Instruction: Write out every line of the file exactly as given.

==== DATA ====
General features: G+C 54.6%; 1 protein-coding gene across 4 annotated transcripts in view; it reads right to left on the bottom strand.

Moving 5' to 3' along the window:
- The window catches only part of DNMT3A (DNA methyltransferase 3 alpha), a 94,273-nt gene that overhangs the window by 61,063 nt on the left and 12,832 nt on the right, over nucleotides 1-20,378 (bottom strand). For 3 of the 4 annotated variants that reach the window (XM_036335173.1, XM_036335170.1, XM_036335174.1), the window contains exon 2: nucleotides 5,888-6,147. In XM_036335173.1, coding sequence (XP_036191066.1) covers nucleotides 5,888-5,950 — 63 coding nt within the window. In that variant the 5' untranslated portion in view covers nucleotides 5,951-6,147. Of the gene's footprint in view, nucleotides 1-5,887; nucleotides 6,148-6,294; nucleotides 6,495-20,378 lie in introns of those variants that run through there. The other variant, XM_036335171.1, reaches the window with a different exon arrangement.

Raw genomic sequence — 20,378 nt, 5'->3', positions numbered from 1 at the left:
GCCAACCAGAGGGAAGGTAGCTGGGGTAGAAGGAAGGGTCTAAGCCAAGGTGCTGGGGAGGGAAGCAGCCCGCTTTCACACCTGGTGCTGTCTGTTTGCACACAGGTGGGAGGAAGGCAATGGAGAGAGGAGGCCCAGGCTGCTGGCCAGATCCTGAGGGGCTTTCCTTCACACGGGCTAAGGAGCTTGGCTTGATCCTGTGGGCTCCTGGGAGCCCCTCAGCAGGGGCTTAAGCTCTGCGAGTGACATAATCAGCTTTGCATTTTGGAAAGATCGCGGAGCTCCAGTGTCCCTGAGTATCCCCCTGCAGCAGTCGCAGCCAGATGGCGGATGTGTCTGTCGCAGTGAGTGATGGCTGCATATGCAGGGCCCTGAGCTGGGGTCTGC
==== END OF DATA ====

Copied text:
General features: G+C 54.6%; 1 protein-coding gene across 4 annotated transcripts in view; it reads right to left on the bottom strand.

Moving 5' to 3' along the window:
- The window catches only part of DNMT3A (DNA methyltransferase 3 alpha), a 94,273-nt gene that overhangs the window by 61,063 nt on the left and 12,832 nt on the right, over nucleotides 1-20,378 (bottom strand). For 3 of the 4 annotated variants that reach the window (XM_036335173.1, XM_036335170.1, XM_036335174.1), the window contains exon 2: nucleotides 5,888-6,147. In XM_036335173.1, coding sequence (XP_036191066.1) covers nucleotides 5,888-5,950 — 63 coding nt within the window. In that variant the 5' untranslated portion in view covers nucleotides 5,951-6,147. Of the gene's footprint in view, nucleotides 1-5,887; nucleotides 6,148-6,294; nucleotides 6,495-20,378 lie in introns of those variants that run through there. The other variant, XM_036335171.1, reaches the window with a different exon arrangement.

Raw genomic sequence — 20,378 nt, 5'->3', positions numbered from 1 at the left:
GCCAACCAGAGGGAAGGTAGCTGGGGTAGAAGGAAGGGTCTAAGCCAAGGTGCTGGGGAGGGAAGCAGCCCGCTTTCACACCTGGTGCTGTCTGTTTGCACACAGGTGGGAGGAAGGCAATGGAGAGAGGAGGCCCAGGCTGCTGGCCAGATCCTGAGGGGCTTTCCTTCACACGGGCTAAGGAGCTTGGCTTGATCCTGTGGGCTCCTGGGAGCCCCTCAGCAGGGGCTTAAGCTCTGCGAGTGACATAATCAGCTTTGCATTTTGGAAAGATCGCGGAGCTCCAGTGTCCCTGAGTATCCCCCTGCAGCAGTCGCAGCCAGATGGCGGATGTGTCTGTCGCAGTGAGTGATGGCTGCATATGCAGGGCCCTGAGCTGGGGTCTGC